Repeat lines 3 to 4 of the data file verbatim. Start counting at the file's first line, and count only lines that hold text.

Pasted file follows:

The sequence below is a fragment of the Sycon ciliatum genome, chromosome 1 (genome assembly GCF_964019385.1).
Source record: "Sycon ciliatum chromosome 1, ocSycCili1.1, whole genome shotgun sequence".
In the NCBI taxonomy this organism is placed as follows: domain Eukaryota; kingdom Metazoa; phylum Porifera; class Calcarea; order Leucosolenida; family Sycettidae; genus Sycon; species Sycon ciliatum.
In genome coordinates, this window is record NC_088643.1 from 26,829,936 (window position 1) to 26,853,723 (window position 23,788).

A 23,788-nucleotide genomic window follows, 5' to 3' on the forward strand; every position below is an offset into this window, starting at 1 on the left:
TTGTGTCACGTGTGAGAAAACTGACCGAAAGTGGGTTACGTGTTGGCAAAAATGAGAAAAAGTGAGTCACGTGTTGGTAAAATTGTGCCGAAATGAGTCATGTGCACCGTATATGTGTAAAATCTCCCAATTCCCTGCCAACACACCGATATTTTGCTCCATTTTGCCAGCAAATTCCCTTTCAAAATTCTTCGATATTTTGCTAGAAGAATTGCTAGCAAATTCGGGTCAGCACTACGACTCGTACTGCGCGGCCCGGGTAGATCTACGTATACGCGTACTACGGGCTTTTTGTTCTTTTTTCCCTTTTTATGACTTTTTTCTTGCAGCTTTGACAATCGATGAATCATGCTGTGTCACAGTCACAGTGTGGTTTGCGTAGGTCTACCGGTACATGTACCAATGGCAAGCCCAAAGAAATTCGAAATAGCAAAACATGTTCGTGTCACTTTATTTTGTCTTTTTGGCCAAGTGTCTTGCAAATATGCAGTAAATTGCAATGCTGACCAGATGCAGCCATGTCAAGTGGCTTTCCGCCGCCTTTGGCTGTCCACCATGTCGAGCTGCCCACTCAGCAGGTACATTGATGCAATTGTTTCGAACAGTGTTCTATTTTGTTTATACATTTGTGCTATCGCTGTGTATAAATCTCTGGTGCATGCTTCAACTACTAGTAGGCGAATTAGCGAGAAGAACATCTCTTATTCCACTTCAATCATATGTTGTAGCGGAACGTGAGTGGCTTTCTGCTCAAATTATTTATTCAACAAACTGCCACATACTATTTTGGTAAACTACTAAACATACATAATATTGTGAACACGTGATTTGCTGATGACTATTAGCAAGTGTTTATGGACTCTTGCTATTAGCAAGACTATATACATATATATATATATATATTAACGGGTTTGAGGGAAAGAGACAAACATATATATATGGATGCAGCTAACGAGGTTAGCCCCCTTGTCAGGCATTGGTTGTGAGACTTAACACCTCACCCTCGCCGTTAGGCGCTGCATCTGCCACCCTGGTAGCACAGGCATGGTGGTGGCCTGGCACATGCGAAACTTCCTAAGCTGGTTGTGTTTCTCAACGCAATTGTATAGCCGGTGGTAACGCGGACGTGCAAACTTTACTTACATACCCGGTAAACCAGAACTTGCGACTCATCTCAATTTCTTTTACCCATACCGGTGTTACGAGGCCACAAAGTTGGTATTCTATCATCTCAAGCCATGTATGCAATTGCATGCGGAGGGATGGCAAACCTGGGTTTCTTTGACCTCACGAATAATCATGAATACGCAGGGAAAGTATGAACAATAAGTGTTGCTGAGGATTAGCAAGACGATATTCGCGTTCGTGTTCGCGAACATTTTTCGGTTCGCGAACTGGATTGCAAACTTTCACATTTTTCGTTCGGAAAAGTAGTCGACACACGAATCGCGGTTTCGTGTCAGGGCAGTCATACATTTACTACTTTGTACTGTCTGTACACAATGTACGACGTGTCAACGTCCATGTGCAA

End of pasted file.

In the NCBI taxonomy this organism is placed as follows: domain Eukaryota; kingdom Metazoa; phylum Porifera; class Calcarea; order Leucosolenida; family Sycettidae; genus Sycon; species Sycon ciliatum.
In genome coordinates, this window is record NC_088643.1 from 26,829,936 (window position 1) to 26,853,723 (window position 23,788).